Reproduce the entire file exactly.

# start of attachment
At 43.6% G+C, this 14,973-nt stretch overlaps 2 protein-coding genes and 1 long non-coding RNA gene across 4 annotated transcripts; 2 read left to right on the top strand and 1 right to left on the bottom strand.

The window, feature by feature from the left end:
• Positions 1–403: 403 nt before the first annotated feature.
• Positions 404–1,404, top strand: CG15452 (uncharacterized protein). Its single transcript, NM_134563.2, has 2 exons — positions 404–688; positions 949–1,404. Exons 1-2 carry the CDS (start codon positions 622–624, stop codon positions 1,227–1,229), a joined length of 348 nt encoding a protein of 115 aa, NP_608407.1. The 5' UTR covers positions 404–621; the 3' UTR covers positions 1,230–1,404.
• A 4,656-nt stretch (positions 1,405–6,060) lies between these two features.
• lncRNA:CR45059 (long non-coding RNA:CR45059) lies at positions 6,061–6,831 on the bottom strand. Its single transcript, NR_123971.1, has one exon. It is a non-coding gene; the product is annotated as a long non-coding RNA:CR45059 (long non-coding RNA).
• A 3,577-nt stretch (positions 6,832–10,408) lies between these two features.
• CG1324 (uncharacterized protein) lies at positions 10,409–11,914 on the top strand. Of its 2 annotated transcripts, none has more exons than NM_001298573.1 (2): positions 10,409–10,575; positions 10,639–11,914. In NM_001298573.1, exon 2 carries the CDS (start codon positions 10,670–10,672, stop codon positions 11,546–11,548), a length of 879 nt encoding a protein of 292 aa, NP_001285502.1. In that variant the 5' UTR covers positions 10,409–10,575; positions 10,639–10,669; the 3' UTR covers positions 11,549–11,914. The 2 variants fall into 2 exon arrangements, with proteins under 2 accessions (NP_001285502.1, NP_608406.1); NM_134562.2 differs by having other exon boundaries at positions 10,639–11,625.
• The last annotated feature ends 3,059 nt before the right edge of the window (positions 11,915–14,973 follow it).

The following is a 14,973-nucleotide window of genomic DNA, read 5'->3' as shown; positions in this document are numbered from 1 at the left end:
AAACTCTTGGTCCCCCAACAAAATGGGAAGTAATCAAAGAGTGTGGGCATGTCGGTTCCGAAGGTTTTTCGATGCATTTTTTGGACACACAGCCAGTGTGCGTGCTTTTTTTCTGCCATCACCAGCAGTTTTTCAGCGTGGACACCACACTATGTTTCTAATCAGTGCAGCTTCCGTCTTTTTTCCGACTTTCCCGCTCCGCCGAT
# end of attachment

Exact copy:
At 43.6% G+C, this 14,973-nt stretch overlaps 2 protein-coding genes and 1 long non-coding RNA gene across 4 annotated transcripts; 2 read left to right on the top strand and 1 right to left on the bottom strand.

The window, feature by feature from the left end:
• Positions 1–403: 403 nt before the first annotated feature.
• Positions 404–1,404, top strand: CG15452 (uncharacterized protein). Its single transcript, NM_134563.2, has 2 exons — positions 404–688; positions 949–1,404. Exons 1-2 carry the CDS (start codon positions 622–624, stop codon positions 1,227–1,229), a joined length of 348 nt encoding a protein of 115 aa, NP_608407.1. The 5' UTR covers positions 404–621; the 3' UTR covers positions 1,230–1,404.
• A 4,656-nt stretch (positions 1,405–6,060) lies between these two features.
• lncRNA:CR45059 (long non-coding RNA:CR45059) lies at positions 6,061–6,831 on the bottom strand. Its single transcript, NR_123971.1, has one exon. It is a non-coding gene; the product is annotated as a long non-coding RNA:CR45059 (long non-coding RNA).
• A 3,577-nt stretch (positions 6,832–10,408) lies between these two features.
• CG1324 (uncharacterized protein) lies at positions 10,409–11,914 on the top strand. Of its 2 annotated transcripts, none has more exons than NM_001298573.1 (2): positions 10,409–10,575; positions 10,639–11,914. In NM_001298573.1, exon 2 carries the CDS (start codon positions 10,670–10,672, stop codon positions 11,546–11,548), a length of 879 nt encoding a protein of 292 aa, NP_001285502.1. In that variant the 5' UTR covers positions 10,409–10,575; positions 10,639–10,669; the 3' UTR covers positions 11,549–11,914. The 2 variants fall into 2 exon arrangements, with proteins under 2 accessions (NP_001285502.1, NP_608406.1); NM_134562.2 differs by having other exon boundaries at positions 10,639–11,625.
• The last annotated feature ends 3,059 nt before the right edge of the window (positions 11,915–14,973 follow it).

The following is a 14,973-nucleotide window of genomic DNA, read 5'->3' as shown; positions in this document are numbered from 1 at the left end:
AAACTCTTGGTCCCCCAACAAAATGGGAAGTAATCAAAGAGTGTGGGCATGTCGGTTCCGAAGGTTTTTCGATGCATTTTTTGGACACACAGCCAGTGTGCGTGCTTTTTTTCTGCCATCACCAGCAGTTTTTCAGCGTGGACACCACACTATGTTTCTAATCAGTGCAGCTTCCGTCTTTTTTCCGACTTTCCCGCTCCGCCGAT